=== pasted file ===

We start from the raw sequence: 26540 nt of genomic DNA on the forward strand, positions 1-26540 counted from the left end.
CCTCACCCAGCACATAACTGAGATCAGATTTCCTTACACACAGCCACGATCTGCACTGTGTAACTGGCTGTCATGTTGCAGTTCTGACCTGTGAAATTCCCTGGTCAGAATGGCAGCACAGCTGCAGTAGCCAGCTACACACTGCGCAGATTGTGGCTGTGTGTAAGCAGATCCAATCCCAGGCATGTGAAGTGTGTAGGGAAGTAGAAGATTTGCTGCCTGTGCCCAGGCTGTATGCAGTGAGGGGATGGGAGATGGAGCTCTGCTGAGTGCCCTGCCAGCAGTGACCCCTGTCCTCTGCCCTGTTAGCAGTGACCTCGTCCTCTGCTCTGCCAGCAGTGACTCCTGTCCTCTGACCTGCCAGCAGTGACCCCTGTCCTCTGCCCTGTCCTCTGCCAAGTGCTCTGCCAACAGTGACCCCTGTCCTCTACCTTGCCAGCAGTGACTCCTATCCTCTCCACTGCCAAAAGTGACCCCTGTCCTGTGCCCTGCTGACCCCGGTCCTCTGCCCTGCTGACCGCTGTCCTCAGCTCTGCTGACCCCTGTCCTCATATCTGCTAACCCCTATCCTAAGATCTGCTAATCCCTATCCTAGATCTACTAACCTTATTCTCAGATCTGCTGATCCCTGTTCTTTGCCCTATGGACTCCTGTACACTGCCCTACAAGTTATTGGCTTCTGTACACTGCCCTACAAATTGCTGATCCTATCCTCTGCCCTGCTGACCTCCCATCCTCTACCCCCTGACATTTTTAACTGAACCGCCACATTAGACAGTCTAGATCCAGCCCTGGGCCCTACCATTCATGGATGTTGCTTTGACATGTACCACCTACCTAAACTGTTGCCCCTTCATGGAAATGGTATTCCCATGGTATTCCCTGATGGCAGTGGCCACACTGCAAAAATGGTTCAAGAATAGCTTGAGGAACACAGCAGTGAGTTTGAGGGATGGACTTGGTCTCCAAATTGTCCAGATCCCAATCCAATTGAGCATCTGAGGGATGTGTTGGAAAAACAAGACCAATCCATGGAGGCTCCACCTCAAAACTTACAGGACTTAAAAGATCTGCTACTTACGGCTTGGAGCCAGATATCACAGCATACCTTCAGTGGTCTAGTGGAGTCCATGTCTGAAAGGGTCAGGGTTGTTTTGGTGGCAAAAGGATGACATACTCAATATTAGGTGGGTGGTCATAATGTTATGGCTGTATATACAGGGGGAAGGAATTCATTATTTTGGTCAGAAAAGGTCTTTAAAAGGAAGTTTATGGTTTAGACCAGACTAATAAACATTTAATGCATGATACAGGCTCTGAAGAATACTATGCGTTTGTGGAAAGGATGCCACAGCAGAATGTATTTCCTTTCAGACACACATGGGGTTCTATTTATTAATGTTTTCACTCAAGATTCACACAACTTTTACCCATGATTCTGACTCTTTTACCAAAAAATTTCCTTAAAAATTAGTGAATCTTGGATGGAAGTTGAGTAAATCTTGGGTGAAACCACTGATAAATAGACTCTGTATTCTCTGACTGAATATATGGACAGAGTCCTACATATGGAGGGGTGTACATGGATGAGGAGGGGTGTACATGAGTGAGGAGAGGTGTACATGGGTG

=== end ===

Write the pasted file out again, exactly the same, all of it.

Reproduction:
We start from the raw sequence: 26540 nt of genomic DNA on the forward strand, positions 1-26540 counted from the left end.
CCTCACCCAGCACATAACTGAGATCAGATTTCCTTACACACAGCCACGATCTGCACTGTGTAACTGGCTGTCATGTTGCAGTTCTGACCTGTGAAATTCCCTGGTCAGAATGGCAGCACAGCTGCAGTAGCCAGCTACACACTGCGCAGATTGTGGCTGTGTGTAAGCAGATCCAATCCCAGGCATGTGAAGTGTGTAGGGAAGTAGAAGATTTGCTGCCTGTGCCCAGGCTGTATGCAGTGAGGGGATGGGAGATGGAGCTCTGCTGAGTGCCCTGCCAGCAGTGACCCCTGTCCTCTGCCCTGTTAGCAGTGACCTCGTCCTCTGCTCTGCCAGCAGTGACTCCTGTCCTCTGACCTGCCAGCAGTGACCCCTGTCCTCTGCCCTGTCCTCTGCCAAGTGCTCTGCCAACAGTGACCCCTGTCCTCTACCTTGCCAGCAGTGACTCCTATCCTCTCCACTGCCAAAAGTGACCCCTGTCCTGTGCCCTGCTGACCCCGGTCCTCTGCCCTGCTGACCGCTGTCCTCAGCTCTGCTGACCCCTGTCCTCATATCTGCTAACCCCTATCCTAAGATCTGCTAATCCCTATCCTAGATCTACTAACCTTATTCTCAGATCTGCTGATCCCTGTTCTTTGCCCTATGGACTCCTGTACACTGCCCTACAAGTTATTGGCTTCTGTACACTGCCCTACAAATTGCTGATCCTATCCTCTGCCCTGCTGACCTCCCATCCTCTACCCCCTGACATTTTTAACTGAACCGCCACATTAGACAGTCTAGATCCAGCCCTGGGCCCTACCATTCATGGATGTTGCTTTGACATGTACCACCTACCTAAACTGTTGCCCCTTCATGGAAATGGTATTCCCATGGTATTCCCTGATGGCAGTGGCCACACTGCAAAAATGGTTCAAGAATAGCTTGAGGAACACAGCAGTGAGTTTGAGGGATGGACTTGGTCTCCAAATTGTCCAGATCCCAATCCAATTGAGCATCTGAGGGATGTGTTGGAAAAACAAGACCAATCCATGGAGGCTCCACCTCAAAACTTACAGGACTTAAAAGATCTGCTACTTACGGCTTGGAGCCAGATATCACAGCATACCTTCAGTGGTCTAGTGGAGTCCATGTCTGAAAGGGTCAGGGTTGTTTTGGTGGCAAAAGGATGACATACTCAATATTAGGTGGGTGGTCATAATGTTATGGCTGTATATACAGGGGGAAGGAATTCATTATTTTGGTCAGAAAAGGTCTTTAAAAGGAAGTTTATGGTTTAGACCAGACTAATAAACATTTAATGCATGATACAGGCTCTGAAGAATACTATGCGTTTGTGGAAAGGATGCCACAGCAGAATGTATTTCCTTTCAGACACACATGGGGTTCTATTTATTAATGTTTTCACTCAAGATTCACACAACTTTTACCCATGATTCTGACTCTTTTACCAAAAAATTTCCTTAAAAATTAGTGAATCTTGGATGGAAGTTGAGTAAATCTTGGGTGAAACCACTGATAAATAGACTCTGTATTCTCTGACTGAATATATGGACAGAGTCCTACATATGGAGGGGTGTACATGGATGAGGAGGGGTGTACATGAGTGAGGAGAGGTGTACATGGGTG